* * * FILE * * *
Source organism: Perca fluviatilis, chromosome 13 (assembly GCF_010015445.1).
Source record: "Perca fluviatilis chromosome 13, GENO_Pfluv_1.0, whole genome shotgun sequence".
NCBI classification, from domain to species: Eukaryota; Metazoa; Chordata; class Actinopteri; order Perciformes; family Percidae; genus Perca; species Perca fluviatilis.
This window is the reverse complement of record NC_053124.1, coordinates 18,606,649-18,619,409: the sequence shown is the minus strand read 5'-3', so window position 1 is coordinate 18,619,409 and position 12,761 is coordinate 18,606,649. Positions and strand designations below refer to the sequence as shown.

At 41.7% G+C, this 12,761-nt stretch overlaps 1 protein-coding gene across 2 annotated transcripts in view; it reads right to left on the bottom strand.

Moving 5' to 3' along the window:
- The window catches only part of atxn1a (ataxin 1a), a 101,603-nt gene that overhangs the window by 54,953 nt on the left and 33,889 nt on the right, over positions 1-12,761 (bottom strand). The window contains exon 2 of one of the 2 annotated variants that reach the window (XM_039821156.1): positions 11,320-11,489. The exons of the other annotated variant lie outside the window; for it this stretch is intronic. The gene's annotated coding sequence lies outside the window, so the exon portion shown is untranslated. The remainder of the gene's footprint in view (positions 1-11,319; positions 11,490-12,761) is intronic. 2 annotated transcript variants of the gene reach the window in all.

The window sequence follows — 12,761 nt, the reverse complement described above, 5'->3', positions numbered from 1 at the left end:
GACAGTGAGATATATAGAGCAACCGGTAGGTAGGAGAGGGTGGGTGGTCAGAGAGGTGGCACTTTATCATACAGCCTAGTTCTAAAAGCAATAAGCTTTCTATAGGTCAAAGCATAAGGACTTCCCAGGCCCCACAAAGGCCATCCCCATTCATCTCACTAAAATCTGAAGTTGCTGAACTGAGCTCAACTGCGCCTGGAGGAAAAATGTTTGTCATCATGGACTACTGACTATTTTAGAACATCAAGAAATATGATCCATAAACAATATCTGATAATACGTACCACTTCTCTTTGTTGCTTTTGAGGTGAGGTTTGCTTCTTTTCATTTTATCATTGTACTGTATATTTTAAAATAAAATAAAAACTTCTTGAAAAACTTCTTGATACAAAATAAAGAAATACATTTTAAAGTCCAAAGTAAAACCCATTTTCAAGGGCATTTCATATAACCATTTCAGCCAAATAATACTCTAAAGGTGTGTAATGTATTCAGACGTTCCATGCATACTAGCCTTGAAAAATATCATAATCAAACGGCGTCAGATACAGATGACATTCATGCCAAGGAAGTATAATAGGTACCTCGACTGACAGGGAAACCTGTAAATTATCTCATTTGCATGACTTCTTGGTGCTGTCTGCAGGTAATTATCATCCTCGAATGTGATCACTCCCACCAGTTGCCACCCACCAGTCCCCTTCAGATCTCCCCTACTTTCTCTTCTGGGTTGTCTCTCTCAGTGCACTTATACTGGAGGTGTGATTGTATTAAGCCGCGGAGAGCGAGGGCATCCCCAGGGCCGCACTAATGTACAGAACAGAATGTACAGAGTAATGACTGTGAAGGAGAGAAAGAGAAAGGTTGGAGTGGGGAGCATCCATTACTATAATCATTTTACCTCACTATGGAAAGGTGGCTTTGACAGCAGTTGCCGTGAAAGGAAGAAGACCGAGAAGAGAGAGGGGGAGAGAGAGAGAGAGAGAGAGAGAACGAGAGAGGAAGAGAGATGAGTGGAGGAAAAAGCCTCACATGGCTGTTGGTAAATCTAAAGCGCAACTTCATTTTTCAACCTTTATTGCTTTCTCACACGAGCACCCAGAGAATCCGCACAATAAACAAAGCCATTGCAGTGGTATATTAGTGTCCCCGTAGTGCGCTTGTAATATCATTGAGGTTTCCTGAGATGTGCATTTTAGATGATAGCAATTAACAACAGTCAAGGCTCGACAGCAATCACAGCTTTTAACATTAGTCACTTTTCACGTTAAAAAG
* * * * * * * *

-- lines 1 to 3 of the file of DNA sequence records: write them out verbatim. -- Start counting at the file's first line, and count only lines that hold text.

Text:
Source organism: Perca fluviatilis, chromosome 13 (assembly GCF_010015445.1).
Source record: "Perca fluviatilis chromosome 13, GENO_Pfluv_1.0, whole genome shotgun sequence".
NCBI classification, from domain to species: Eukaryota; Metazoa; Chordata; class Actinopteri; order Perciformes; family Percidae; genus Perca; species Perca fluviatilis.